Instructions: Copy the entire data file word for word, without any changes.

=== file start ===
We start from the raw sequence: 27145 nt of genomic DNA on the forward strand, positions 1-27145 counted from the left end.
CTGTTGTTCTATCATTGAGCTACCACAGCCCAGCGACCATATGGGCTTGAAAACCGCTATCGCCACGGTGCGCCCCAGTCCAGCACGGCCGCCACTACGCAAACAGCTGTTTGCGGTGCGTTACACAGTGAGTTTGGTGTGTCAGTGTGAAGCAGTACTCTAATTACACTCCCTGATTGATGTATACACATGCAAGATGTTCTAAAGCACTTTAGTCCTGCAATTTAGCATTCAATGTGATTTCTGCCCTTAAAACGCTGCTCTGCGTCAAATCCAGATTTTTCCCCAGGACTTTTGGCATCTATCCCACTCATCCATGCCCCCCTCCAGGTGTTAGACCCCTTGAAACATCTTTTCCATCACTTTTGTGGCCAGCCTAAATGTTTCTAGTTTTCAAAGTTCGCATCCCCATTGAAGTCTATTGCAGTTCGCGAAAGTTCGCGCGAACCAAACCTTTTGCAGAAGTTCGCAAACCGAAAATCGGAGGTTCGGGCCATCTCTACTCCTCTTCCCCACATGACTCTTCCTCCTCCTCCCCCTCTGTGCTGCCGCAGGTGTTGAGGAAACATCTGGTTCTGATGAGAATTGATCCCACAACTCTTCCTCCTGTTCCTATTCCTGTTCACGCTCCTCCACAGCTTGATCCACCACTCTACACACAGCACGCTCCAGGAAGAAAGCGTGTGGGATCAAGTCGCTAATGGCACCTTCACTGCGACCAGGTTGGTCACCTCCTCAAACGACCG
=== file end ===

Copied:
We start from the raw sequence: 27145 nt of genomic DNA on the forward strand, positions 1-27145 counted from the left end.
CTGTTGTTCTATCATTGAGCTACCACAGCCCAGCGACCATATGGGCTTGAAAACCGCTATCGCCACGGTGCGCCCCAGTCCAGCACGGCCGCCACTACGCAAACAGCTGTTTGCGGTGCGTTACACAGTGAGTTTGGTGTGTCAGTGTGAAGCAGTACTCTAATTACACTCCCTGATTGATGTATACACATGCAAGATGTTCTAAAGCACTTTAGTCCTGCAATTTAGCATTCAATGTGATTTCTGCCCTTAAAACGCTGCTCTGCGTCAAATCCAGATTTTTCCCCAGGACTTTTGGCATCTATCCCACTCATCCATGCCCCCCTCCAGGTGTTAGACCCCTTGAAACATCTTTTCCATCACTTTTGTGGCCAGCCTAAATGTTTCTAGTTTTCAAAGTTCGCATCCCCATTGAAGTCTATTGCAGTTCGCGAAAGTTCGCGCGAACCAAACCTTTTGCAGAAGTTCGCAAACCGAAAATCGGAGGTTCGGGCCATCTCTACTCCTCTTCCCCACATGACTCTTCCTCCTCCTCCCCCTCTGTGCTGCCGCAGGTGTTGAGGAAACATCTGGTTCTGATGAGAATTGATCCCACAACTCTTCCTCCTGTTCCTATTCCTGTTCACGCTCCTCCACAGCTTGATCCACCACTCTACACACAGCACGCTCCAGGAAGAAAGCGTGTGGGATCAAGTCGCTAATGGCACCTTCACTGCGACCAGGTTGGTCACCTCCTCAAACGACCG